Illustration by Caitlin Hazell.

Illustration by Caitlin Hazell.

Upsettingly perky infomercial voice: Are you ever lonely? Do you suffer from the human condition? When you’re told to just “be yourself,” are you ever like, But that’s the problem? That I am already me, and will be, no matter what, and that this remains true even when I am far away from whatever place I call home? When such a sensation strikes your clammy bod, does it make you want to hit “fast-forward” on the excruciatingly slow bloating and subsequent rotting away of your strange, dull life?

That such a space oddity as David Bowie could have offered a sense of belonging to so many people speaks to how common this alien feeling really is. But aside from the outcast spirit found in his art direction, style, and literal references to outer space, he made me more OK with the secret stupidity of simply being alive—never mind being weird or different—by finding ways to transcend his own mortal limits. Maybe this is why his death has been so difficult to comprehend, as though it were only time for another reincarnation.

In December’s theme, we discussed how “Be Yourself” can feel confining if it means constantly measuring your impulses against an unchanging idea of who you are. “There’s no definitive David Bowie,” he once said, and it’s never important as a listener or viewer whether he was being himself or not: only that this person is doing this thing, here, now. A world of possibilities opens up when you don’t concern yourself with familiar markers of authenticity, but embrace the fact that we’re never not a simulacrum. Shift your attention from that sliding scale of what seems “organic” to the many spectrums we dash across when we dress up, put on, and fake it. They overlap and intersect, and colors we once recognized mix to form new ones. Our palette becomes holographic, infinite; a wonderful place to start from in your next transition, transmission.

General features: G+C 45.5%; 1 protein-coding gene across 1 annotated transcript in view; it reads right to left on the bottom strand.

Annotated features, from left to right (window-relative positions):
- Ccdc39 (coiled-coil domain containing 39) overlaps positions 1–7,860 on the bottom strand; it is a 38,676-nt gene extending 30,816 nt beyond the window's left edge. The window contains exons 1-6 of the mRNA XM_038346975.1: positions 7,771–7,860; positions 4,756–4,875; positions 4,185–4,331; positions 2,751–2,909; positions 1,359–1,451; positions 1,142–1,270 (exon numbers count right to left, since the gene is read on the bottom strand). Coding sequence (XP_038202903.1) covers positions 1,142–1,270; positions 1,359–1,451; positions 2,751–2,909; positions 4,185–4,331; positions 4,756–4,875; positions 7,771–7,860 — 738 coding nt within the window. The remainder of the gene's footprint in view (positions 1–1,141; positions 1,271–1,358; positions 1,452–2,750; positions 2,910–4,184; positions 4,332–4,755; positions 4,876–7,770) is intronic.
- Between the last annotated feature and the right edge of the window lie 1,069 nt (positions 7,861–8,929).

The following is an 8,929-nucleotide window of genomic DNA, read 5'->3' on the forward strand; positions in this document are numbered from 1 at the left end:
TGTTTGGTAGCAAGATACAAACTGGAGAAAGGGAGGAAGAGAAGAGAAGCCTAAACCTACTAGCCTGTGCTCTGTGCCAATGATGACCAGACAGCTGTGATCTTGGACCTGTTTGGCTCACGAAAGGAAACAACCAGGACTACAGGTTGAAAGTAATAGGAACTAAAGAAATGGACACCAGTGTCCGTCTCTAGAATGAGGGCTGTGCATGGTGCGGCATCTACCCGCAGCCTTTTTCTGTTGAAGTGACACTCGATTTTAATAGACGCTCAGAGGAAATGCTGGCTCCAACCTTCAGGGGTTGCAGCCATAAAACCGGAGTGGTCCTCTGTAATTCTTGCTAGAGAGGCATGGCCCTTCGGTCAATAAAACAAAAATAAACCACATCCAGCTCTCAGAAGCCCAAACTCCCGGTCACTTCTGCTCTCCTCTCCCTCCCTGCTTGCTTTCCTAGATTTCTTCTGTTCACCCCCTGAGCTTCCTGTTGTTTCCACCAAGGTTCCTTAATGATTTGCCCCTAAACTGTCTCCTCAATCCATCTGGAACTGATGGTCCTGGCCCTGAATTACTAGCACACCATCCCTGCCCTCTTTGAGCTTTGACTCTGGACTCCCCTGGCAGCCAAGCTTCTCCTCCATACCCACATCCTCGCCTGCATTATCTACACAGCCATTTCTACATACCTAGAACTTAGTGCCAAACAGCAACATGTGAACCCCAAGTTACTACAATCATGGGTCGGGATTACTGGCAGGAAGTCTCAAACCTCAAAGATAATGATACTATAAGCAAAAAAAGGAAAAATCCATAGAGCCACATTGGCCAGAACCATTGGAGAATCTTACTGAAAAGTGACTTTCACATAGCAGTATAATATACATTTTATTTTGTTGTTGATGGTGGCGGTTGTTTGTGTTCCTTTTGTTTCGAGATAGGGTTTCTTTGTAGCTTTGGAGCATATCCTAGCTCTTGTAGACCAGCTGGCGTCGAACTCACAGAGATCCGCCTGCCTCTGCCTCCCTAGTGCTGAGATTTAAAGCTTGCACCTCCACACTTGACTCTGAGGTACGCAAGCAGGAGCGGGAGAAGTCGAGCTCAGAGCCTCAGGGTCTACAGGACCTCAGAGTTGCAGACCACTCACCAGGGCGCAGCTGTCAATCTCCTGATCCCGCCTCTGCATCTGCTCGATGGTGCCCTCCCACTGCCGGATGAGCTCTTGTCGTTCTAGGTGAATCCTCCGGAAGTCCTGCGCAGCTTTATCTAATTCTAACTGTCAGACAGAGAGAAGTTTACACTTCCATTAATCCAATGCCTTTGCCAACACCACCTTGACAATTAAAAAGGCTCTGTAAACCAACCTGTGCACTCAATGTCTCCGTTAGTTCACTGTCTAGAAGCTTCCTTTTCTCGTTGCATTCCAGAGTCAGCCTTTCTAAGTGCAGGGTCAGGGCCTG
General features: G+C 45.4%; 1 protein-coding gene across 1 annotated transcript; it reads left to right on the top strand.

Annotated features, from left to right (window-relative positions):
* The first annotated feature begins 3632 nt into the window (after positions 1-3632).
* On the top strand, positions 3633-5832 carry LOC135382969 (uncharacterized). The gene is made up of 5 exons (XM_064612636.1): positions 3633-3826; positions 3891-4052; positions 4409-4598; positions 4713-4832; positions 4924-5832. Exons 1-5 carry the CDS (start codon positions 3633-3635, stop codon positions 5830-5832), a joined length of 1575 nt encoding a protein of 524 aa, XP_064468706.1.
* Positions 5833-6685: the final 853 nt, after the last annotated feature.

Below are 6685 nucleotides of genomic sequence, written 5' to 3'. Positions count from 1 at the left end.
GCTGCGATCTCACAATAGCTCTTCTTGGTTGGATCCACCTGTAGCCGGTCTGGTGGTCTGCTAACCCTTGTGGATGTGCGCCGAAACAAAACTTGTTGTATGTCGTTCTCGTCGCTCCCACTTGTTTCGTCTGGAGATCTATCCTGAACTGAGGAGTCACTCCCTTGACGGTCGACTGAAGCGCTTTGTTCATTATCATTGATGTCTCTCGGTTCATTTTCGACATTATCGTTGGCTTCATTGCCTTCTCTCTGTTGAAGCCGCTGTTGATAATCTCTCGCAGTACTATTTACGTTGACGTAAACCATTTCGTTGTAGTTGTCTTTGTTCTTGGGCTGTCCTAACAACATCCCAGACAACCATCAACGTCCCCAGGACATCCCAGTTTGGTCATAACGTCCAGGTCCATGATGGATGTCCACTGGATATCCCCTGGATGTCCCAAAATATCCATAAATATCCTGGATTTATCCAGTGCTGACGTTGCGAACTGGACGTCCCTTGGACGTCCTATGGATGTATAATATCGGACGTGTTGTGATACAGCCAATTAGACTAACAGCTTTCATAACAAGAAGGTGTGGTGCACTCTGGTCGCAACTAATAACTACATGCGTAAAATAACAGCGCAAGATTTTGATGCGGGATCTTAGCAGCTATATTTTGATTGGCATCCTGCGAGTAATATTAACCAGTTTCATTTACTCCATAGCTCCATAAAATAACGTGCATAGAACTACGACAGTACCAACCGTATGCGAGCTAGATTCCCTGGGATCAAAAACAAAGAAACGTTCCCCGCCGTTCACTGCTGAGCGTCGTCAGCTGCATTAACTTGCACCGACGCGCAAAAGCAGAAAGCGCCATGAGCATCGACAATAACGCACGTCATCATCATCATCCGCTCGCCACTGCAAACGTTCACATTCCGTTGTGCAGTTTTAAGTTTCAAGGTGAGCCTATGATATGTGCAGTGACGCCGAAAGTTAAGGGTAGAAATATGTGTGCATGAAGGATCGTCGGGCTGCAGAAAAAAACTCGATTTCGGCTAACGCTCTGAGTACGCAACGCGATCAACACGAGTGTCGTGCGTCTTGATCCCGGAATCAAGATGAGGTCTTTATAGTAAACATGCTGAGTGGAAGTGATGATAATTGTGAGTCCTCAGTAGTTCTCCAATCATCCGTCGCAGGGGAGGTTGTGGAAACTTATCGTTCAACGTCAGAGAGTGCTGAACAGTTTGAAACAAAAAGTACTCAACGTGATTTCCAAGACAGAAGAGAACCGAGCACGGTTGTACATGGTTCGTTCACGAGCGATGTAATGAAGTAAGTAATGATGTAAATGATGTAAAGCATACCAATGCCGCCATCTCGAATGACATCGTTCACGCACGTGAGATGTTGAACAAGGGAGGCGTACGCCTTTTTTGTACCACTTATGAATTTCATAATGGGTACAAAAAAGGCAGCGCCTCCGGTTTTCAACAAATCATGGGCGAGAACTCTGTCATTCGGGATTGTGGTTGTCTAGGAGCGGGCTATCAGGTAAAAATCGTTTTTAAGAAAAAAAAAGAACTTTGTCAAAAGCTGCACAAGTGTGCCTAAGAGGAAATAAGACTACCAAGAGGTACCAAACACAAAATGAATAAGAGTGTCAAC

February’s theme is “On Display,” and it’s about all the ways that changes on your outsides can propel changes on the inside. Concern with appearance is often dismissed as frivolous, but Bowie knew more than anyone that self-actualization is psychosomatic: he cultivated the sound and vision of Starman, a rock ’n’ roll star, Ziggy Stardust, Aladdin Sane, the Thin White Duke, and then he became them. His live performances show the kind of abandon that can only take place on a stage otherwise controlled. We already spend so much time in our heads, in memories, expectations, and fictions. What if carving out a literal space to engage with the demands of these hyperrealities—through dress, or performance, or an online identity—is what can allow you to welcome spontaneity? Being aware of what you are presenting to people—to the point of confidence and comfort, not insecurity—can be what allows you to forget what you look like. Like leaving the Garden of Eden and re-entering through the back.

For Bowie, this was all after a couple false starts at being himself in the form of two self-titled albums. He sang of local legends and crumbling ideologies before becoming his own cast of characters. In a 2002 interview, Bowie described Ziggy as a response to the posturing he noticed in so many rock stars striving to appear authentic: Their effortless-looking denim was not, in fact, any less performative than his own makeup and sequins. As Durga Chew-Bose wrote, a candid photo is a con. But for all his irreverence, sense of irony, and postmodern commentary, a lyric like, “Oh no love, you’re not alone…I’ve had my share, I’ll help you with the pain,” is still overwhelmingly comforting. Ziggy goes from a spectacle to a friend.